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Month in review

Reviews
Bewitched, Bothered, and Biscotti by Bailey Cates
Carson Crosses Canada
Fifteen Dogs by André Alexis
It's a Book by Lane Smith
Kleine Katze Chi #1 by Kanata Konami
No Place for Magic by E.D. Baker
Nooks & Crannies by Jessica Lawson
Paper Girls, Volume 2 by Brian K. Vaughan
Road of Her Own: Women's Journeys in the West by Marlene Blessing
A Safe Girl to Love by Casey Plett
Shopaholic & Sister by Sophie Kinsella
Song of the Lion by Anne Hillerman
There Are No Cats in this Book by Viviane Schwarz
This Is How It Always Is by Laurie Frankel
When Dimple Met Rishi by Sandhya Menon
Winnebago Graveyard #1 by Steve Niles
Winnebago Graveyard #2 by Steve Niles
Yours Truly by Heather Vogel Frederick

Miscellaneous
August 2017 Reading Summary
August 2017 Reading Summary
Books on Books
Greenglass House by Kate Milford: A road narrative deconstruction
It's Monday! What Are You Reading? (September 04)
It's Monday! What Are You Reading? (September 11)
It's Monday! What Are You Reading? (September 18)
The maze isn't for you — except when it is

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Rating System

5 stars: Completely enjoyable or compelling
4 stars: Good but flawed
3 stars: Average
2 stars: OK
1 star: Did not finish

Reading Challenges

My Kind of Mystery Reading Challenge 2017 February - January 2017-8



Fifteen Dogs: 09/05/17

Fifteen Dogs  by André Alexis

Fifteen Dogs by André Alexis won the Scotiabank Giller prize in 2015 and was the CBC Canada Reads book this year. It's another examination of the human condition from a canine point of view.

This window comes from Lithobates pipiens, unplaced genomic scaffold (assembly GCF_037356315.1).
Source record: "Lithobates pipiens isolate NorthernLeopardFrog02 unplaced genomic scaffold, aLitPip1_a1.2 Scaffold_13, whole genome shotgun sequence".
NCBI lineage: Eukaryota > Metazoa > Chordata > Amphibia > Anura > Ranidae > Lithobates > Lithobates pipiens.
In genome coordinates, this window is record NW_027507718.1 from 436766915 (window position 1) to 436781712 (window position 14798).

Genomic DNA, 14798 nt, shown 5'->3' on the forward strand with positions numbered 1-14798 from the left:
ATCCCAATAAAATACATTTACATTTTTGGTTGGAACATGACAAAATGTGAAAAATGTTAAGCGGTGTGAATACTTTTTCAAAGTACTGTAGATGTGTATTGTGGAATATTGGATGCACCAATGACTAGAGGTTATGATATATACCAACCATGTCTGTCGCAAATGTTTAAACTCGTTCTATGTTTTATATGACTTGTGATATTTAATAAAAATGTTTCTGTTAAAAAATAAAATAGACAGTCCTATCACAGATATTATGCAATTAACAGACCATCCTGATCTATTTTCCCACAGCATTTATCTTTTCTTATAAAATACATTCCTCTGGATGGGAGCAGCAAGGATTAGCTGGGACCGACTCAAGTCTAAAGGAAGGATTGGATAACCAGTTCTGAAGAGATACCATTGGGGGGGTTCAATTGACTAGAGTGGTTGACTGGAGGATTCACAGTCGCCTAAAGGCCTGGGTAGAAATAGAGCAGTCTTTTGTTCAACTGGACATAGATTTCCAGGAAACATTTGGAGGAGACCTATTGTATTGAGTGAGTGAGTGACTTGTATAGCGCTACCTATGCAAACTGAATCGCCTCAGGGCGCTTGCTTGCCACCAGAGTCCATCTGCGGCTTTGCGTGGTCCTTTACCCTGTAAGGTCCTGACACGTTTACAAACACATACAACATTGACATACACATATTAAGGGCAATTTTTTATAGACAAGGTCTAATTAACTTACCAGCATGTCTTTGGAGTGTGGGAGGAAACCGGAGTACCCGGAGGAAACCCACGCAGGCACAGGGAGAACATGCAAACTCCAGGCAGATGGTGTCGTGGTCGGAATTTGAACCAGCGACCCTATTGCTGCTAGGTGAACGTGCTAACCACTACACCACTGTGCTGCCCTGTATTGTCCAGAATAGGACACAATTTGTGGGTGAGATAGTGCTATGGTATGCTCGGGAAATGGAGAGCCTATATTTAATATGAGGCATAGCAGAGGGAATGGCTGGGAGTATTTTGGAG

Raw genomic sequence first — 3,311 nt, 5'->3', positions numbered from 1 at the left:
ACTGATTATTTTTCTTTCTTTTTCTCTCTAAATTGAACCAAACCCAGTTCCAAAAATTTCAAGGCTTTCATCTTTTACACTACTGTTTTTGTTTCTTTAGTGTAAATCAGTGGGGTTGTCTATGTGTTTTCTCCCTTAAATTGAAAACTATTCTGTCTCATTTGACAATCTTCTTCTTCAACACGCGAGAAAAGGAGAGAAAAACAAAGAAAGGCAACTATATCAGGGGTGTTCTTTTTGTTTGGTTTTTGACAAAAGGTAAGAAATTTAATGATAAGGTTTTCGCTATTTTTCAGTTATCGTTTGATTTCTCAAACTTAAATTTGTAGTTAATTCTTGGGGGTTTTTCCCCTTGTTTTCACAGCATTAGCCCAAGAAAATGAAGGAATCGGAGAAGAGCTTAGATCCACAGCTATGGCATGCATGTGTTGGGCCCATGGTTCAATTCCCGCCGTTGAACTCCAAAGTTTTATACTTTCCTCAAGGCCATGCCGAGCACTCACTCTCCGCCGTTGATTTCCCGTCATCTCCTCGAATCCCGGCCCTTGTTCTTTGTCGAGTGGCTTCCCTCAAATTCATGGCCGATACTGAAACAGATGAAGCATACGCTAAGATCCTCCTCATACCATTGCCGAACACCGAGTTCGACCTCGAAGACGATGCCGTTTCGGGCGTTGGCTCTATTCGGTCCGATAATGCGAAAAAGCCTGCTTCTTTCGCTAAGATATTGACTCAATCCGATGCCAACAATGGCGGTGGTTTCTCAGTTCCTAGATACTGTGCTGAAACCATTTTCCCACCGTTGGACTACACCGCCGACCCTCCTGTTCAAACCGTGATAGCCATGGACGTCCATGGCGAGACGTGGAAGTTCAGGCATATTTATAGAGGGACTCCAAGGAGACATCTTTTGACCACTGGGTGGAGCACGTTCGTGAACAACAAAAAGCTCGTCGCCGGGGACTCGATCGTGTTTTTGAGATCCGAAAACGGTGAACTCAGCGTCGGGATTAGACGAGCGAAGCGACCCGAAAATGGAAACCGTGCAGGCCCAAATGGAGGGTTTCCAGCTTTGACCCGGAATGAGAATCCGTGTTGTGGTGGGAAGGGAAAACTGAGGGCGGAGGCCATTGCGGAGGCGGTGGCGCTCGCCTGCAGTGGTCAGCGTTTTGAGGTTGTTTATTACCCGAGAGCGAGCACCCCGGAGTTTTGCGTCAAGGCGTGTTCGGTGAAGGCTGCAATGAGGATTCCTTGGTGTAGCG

The set up is this: Apollo and Hermes are at a bar getting drunk and they get to talking smack. Out of their drunken banter, comes a half baked plan to see what will happen if dogs are given human sentience and language. They bestow these gifts (or curses) on fifteen dogs overnighting at a nearby veterinary hospital.

The remainder of the book is the outcome of the lives of these dogs. Some of them were strays. Some of them were beloved pets. Some were abandoned.

Dogs suddenly being able to talk and think like humans isn't a new or unique story idea. These types of stories range from all sorts of age groups and genres.

For instance, there's the yellow lab who accidentally ate alphabet soup and gained the ability to speak: Martha Speaks by Susan Meddaugh — which was the basis for a PBS children's series of the same name.

On the science fiction / thriller front, there's Plague Dogs by Richard. On the literary fiction front, there's the offbeat, I Thought You Were Dead: A Love Story by Pete Nelson. On the political / social commentary front, there's A Dog's Heart by Mikhail Bulgakov.

I ended up having the same problem with Nelson's novel as I did with Alexis's, in that I kept comparing these literary dogs to the much sillier and earnest Martha.

Two stars

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